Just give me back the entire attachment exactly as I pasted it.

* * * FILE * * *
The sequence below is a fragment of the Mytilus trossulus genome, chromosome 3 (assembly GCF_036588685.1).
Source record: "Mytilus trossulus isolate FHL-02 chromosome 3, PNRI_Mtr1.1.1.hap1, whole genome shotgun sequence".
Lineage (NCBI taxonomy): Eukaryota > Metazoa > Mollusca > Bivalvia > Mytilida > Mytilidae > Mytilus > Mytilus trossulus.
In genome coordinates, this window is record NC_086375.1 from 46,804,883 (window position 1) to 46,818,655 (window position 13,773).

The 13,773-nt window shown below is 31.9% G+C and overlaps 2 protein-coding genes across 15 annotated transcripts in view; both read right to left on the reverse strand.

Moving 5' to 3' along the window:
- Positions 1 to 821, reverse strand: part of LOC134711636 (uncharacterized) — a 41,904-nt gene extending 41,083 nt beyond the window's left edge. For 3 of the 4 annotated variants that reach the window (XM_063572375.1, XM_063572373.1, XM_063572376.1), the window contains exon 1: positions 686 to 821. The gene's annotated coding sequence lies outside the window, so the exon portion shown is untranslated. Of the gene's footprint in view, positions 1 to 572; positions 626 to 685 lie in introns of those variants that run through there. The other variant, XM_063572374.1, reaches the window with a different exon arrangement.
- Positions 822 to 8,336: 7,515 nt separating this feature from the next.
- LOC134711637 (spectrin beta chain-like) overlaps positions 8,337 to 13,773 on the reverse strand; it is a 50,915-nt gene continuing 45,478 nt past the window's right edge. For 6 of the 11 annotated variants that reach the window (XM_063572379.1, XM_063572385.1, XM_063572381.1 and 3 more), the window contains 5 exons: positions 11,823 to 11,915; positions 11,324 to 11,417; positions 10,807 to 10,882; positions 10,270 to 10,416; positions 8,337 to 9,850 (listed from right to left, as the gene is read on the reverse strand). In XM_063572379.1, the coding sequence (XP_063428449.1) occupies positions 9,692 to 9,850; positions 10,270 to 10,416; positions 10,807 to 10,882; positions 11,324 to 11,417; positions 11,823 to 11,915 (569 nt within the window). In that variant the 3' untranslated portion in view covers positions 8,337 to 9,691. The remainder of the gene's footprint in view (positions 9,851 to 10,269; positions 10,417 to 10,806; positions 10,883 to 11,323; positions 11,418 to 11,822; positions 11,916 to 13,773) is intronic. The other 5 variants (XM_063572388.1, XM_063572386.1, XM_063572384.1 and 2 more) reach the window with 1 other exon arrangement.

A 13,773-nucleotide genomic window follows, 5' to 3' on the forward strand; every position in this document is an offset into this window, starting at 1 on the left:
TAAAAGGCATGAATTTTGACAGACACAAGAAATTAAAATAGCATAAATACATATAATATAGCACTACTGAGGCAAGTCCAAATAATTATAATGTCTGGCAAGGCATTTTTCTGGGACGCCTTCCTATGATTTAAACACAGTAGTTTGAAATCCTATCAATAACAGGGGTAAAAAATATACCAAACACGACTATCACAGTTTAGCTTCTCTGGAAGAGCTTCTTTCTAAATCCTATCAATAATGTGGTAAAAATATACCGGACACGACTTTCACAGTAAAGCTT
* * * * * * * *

The sequence below is a fragment of the Mytilus trossulus genome, chromosome 3 (assembly GCF_036588685.1).
Source record: "Mytilus trossulus isolate FHL-02 chromosome 3, PNRI_Mtr1.1.1.hap1, whole genome shotgun sequence".
Lineage (NCBI taxonomy): Eukaryota > Metazoa > Mollusca > Bivalvia > Mytilida > Mytilidae > Mytilus > Mytilus trossulus.
In genome coordinates, this window is record NC_086375.1 from 46,804,883 (window position 1) to 46,818,655 (window position 13,773).

The 13,773-nt window shown below is 31.9% G+C and overlaps 2 protein-coding genes across 15 annotated transcripts in view; both read right to left on the reverse strand.

Moving 5' to 3' along the window:
- Positions 1 to 821, reverse strand: part of LOC134711636 (uncharacterized) — a 41,904-nt gene extending 41,083 nt beyond the window's left edge. For 3 of the 4 annotated variants that reach the window (XM_063572375.1, XM_063572373.1, XM_063572376.1), the window contains exon 1: positions 686 to 821. The gene's annotated coding sequence lies outside the window, so the exon portion shown is untranslated. Of the gene's footprint in view, positions 1 to 572; positions 626 to 685 lie in introns of those variants that run through there. The other variant, XM_063572374.1, reaches the window with a different exon arrangement.
- Positions 822 to 8,336: 7,515 nt separating this feature from the next.
- LOC134711637 (spectrin beta chain-like) overlaps positions 8,337 to 13,773 on the reverse strand; it is a 50,915-nt gene continuing 45,478 nt past the window's right edge. For 6 of the 11 annotated variants that reach the window (XM_063572379.1, XM_063572385.1, XM_063572381.1 and 3 more), the window contains 5 exons: positions 11,823 to 11,915; positions 11,324 to 11,417; positions 10,807 to 10,882; positions 10,270 to 10,416; positions 8,337 to 9,850 (listed from right to left, as the gene is read on the reverse strand). In XM_063572379.1, the coding sequence (XP_063428449.1) occupies positions 9,692 to 9,850; positions 10,270 to 10,416; positions 10,807 to 10,882; positions 11,324 to 11,417; positions 11,823 to 11,915 (569 nt within the window). In that variant the 3' untranslated portion in view covers positions 8,337 to 9,691. The remainder of the gene's footprint in view (positions 9,851 to 10,269; positions 10,417 to 10,806; positions 10,883 to 11,323; positions 11,418 to 11,822; positions 11,916 to 13,773) is intronic. The other 5 variants (XM_063572388.1, XM_063572386.1, XM_063572384.1 and 2 more) reach the window with 1 other exon arrangement.

A 13,773-nucleotide genomic window follows, 5' to 3' on the forward strand; every position in this document is an offset into this window, starting at 1 on the left:
TAAAAGGCATGAATTTTGACAGACACAAGAAATTAAAATAGCATAAATACATATAATATAGCACTACTGAGGCAAGTCCAAATAATTATAATGTCTGGCAAGGCATTTTTCTGGGACGCCTTCCTATGATTTAAACACAGTAGTTTGAAATCCTATCAATAACAGGGGTAAAAAATATACCAAACACGACTATCACAGTTTAGCTTCTCTGGAAGAGCTTCTTTCTAAATCCTATCAATAATGTGGTAAAAATATACCGGACACGACTTTCACAGTAAAGCTT